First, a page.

The Health of Nations (Ep. 26)

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Martha Nussbaum, author of author of “Creating Capabilities: The Human Development Approach.” (Photo: Robin Holland)

The Health of Nations: For decades, GDP has been the yardstick for measuring living standards around the world. Martha Nussbaum would rather use something that actually works.

For decades, Gross Domestic Product (GDP) has been a standard yardstick for measuring living standards around the world. (The U.S., at $14 trillion, remains far above any other single nation in GDP.) Martha Nussbaum would rather use something that actually works. This is the topic of our latest Freakonomics Radio podcast. (You can download/subscribe at iTunes, get the RSS feed, listen via the box above, or read the transcript here.)

Nussbaum is a philosopher by training and a professor of law at the University of Chicago. In her new book, Creating Capabilities: The Human Development Approach, she argues that we should listen less to economists who tout GDP as a valuable measure of human welfare and look at all the things that GDP fails to capture — like what sort of opportunities are available to people, or as she puts it, “What are people really able to do and to be?”

Here is the meat of Nussbaum’s argument about the shortcomings of GDP:

Even if you were absolutely determined to have just one number, it wouldn’t be the best single number. Average household income would be a much more pertinent number because that’s a number about how much money is staying there, doing things for people in that country. The problem with GDP is that the profits of foreign investment often go out of the country back to the investing country, and so GDP doesn’t even tell us what’s happening for those people in that country. [But] there are some more serious problems. Distribution. We want to know how people at the top are doing and how people at the bottom are doing and what levels of equality that society has attained. GDP is an average, so it doesn’t tell us whether there’s a large number of people who have very miserable lives. In the days when that was used as the main measure, South Africa under apartheid did very well in the development tables, because there was a lot of stuff around there in South Africa, but never mind that it didn’t go to enrich the lives of a vast majority of the people there. And then, third thing, is that if we think about the different things that are involved in a human being having a good life, and those things are plural. There are things like health, education, the quality of race relations. So think about South Africa. All those things are huge, and they were part of the apartheid system, there was inequalities in health and education. Now it turns out that GDP is not very highly correlated with some of those important things. There’s a lot of empirical work by now that’s been done on whether improving GDP translates into improvements in health and education. And it turns out that actually doesn’t, in the absence of direct government action focusing on those things. So it’s just not a very good proxy for a lot of those things that are very important to people.

Nussbaum has been collaborating for years with the Nobel-winning economist Amartya Sen to develop a new framework for assessing — and increasing — human welfare around the world. Nussbaum admits that the measurement that they’ve been promoting, the Human Development Index, is hardly perfect, as it’s not such a simple thing to quantify freedom and well-being. But because the HDI at least factors in things like healthcare and education, Nussbaum feels it does a better job than GDP. And the HDI has gained much acceptance in development circles. You can find worldwide GDP rankings here and HDI rankings here; to get a brief sense of how the GDP* and HDI rankings can differ, here is the Top 10 of each:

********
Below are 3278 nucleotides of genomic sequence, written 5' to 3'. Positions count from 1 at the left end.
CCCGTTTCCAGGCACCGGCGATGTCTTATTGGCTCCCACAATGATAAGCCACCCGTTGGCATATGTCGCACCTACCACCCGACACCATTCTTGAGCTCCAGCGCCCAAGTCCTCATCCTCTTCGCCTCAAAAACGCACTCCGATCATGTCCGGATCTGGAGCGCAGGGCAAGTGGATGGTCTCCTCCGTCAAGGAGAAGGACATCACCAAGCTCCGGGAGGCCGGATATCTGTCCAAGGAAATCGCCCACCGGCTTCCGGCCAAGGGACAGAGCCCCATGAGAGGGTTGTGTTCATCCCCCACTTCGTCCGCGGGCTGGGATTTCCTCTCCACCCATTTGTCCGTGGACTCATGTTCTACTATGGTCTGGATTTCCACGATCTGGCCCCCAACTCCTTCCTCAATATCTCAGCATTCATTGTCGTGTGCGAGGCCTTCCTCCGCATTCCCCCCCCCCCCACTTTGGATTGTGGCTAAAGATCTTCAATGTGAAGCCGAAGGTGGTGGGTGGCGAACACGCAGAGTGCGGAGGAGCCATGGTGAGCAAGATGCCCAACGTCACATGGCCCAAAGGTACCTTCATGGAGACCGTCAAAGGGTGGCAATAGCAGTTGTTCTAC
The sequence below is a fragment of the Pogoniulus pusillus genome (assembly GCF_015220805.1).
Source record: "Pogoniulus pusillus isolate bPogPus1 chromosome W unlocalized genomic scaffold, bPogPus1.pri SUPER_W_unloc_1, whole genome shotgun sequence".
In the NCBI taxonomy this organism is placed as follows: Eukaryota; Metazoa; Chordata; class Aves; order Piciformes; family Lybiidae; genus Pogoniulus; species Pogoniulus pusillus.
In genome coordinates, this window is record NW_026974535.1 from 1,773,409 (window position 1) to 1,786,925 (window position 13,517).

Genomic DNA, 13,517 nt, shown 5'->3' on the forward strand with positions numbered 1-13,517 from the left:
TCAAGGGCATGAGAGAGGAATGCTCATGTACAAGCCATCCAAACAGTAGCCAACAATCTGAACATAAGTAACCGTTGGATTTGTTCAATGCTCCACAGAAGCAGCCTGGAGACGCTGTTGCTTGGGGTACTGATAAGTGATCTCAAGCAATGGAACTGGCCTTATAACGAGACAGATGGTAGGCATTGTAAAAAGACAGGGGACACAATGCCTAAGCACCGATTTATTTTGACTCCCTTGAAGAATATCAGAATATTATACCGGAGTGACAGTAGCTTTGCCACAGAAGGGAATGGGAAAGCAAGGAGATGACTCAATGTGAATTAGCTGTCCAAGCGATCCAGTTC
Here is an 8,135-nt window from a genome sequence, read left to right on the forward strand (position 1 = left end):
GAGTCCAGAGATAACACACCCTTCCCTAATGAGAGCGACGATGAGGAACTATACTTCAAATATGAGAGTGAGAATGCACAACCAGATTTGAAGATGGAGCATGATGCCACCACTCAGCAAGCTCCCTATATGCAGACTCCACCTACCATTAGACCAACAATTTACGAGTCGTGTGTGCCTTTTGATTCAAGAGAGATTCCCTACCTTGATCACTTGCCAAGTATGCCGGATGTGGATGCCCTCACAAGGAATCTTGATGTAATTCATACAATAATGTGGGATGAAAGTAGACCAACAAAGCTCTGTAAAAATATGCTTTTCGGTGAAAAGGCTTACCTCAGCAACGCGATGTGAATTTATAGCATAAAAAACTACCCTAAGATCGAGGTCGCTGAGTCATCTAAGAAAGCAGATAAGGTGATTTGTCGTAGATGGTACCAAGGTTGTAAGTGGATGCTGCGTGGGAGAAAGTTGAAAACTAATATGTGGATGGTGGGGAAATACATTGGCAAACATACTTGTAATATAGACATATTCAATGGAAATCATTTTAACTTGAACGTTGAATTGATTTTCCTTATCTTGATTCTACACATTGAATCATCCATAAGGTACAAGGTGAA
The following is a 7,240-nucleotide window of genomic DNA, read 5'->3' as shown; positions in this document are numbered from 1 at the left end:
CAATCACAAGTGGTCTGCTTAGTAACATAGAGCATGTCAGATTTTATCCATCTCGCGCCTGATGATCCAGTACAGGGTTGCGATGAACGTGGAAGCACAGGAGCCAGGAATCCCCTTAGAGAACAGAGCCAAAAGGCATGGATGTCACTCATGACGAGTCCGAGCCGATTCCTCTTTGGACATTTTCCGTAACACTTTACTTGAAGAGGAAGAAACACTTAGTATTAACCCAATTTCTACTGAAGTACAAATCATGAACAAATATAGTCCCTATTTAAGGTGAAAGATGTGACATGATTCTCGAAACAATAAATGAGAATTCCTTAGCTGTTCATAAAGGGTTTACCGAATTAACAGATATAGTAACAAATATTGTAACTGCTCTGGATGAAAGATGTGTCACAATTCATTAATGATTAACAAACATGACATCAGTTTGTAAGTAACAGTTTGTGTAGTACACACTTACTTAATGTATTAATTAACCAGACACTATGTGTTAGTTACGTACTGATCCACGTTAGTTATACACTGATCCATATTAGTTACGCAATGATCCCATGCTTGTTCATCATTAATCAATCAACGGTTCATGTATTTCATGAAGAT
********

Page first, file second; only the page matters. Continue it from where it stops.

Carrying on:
Here‘s a fun HDI tool to play with, and here’s how a handful of selected countries look on the GDP and HDI rankings:

The GDP of China, Egypt, Iran, Liberia, Pakistan, the U.K., and the U.S. (Image: World Bank Data, compiled through Google Labs)

The HDI of China, Egypt, Iran, Liberia, Pakistan, the U.K., and the U.S. (Image: UNDP)

In the podcast, Nussbaum also talks about quantifying happiness, her quarrels with her economist colleagues at the University of Chicago, and how she likes to relax at the end of a long day: by singing. Yes, you’ll get to hear her perform a bit.

*International Monetary Fund ranking


sempleyarov

This episode was biased in a very subtle way. Not the way some people rant here stating she's a communist, just asking her to sing. It seems to be kind and respectful at first, but if you think again, it is diminutive. Incompetent as economist, but she is a philosopher and she sings too. It's like asking female politicians about style.

tyler

Nussbaum has a very interesting world view. I agree with her; GDP is an imperfect measure of how well off a country is. And that trying to maximize GDP at the expense of alternative forms of development (civil rights, life expectancy, clean air) is an error.

In essence, economists like Levit say that GDP is good because it allows individuals to maximize their own net-benefits. Nussbaum says that GDP is good because it allows the government to re-distribute a larger amount goods and services to those who need it most (more effectively than if the invisible hand had done so).

It is however, a matter of opinion: there will never be a definitive answer.